“online driver” model (which allows students to learn remotely, so long as a
requisite GPA is maintained). It is from these examples that Horn and Staker
draw their policy recommendations. Some thoughts—like nixing caps on enrollment
and class-size mandates—would provide but a modest makeover for education
provision. But, others—including creating dynamic, integrated systems for
better syncing among various providers’ content and services—may truly spell profound
shifts in the way that students access education.
Review: Pathways to Prosperity: Meeting the Challenge of Preparing Young Americans for the 21st Century
This new report from the American Youth Policy
Forum and the Harvard Graduate School of Education challenges the “college for
all” rhetoric that dominates much of the current ed-reform movement, making
readers rethink the “college- and career-ready” call to arms. The report points
out, fairly convincingly, that only 30 percent of jobs in 2018 will require a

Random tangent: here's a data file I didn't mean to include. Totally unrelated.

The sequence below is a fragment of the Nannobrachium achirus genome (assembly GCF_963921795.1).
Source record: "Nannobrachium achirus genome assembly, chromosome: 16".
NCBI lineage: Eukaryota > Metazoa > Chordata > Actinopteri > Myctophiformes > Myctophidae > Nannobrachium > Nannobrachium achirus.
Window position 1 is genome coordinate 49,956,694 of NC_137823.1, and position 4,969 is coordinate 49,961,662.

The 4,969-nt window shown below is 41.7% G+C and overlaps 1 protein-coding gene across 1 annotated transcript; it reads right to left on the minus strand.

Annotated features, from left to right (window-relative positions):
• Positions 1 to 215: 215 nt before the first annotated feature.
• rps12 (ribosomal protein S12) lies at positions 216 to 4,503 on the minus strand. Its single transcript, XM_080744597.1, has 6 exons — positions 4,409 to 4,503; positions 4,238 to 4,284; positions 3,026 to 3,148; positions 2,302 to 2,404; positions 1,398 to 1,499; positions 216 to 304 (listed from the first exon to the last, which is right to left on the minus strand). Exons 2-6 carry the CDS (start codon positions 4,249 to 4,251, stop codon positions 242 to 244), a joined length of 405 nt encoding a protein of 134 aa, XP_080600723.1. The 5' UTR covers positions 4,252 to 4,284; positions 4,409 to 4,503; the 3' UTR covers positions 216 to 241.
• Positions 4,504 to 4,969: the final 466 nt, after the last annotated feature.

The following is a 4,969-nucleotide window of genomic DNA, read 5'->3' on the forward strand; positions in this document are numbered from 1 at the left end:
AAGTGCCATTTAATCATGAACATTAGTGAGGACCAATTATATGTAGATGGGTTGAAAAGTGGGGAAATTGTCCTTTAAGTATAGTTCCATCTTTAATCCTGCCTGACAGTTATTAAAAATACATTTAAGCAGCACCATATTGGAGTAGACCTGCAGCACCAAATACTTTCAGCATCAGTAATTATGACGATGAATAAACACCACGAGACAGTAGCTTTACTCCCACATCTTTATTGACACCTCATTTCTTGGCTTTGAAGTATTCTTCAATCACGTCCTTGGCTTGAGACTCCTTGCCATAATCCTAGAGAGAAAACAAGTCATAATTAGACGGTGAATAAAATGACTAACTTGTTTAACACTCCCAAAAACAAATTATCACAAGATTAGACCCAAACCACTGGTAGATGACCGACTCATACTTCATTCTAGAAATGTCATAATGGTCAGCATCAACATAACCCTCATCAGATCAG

BA or better. But by forcing all students into an academic track that may or
may not correspond to their interests and career needs, schools are creating
bored, uninterested, and unmotivated pupils who are ready for neither college
nor career. Instead of this single tracking, the report argues, we should
create multiple pathways for students—both academic and career-based. Citing
examples from central and northern Europe (the apprenticeship structure of
Germany, the vocational-education opt-in structure of Finland), it urges an
increase in employers’ roles in student learning so as to improve rigor,
relevance, and business relationships. The report works better as a manifesto
than a roadmap, but it raises an important issue worthy of serious
From The Web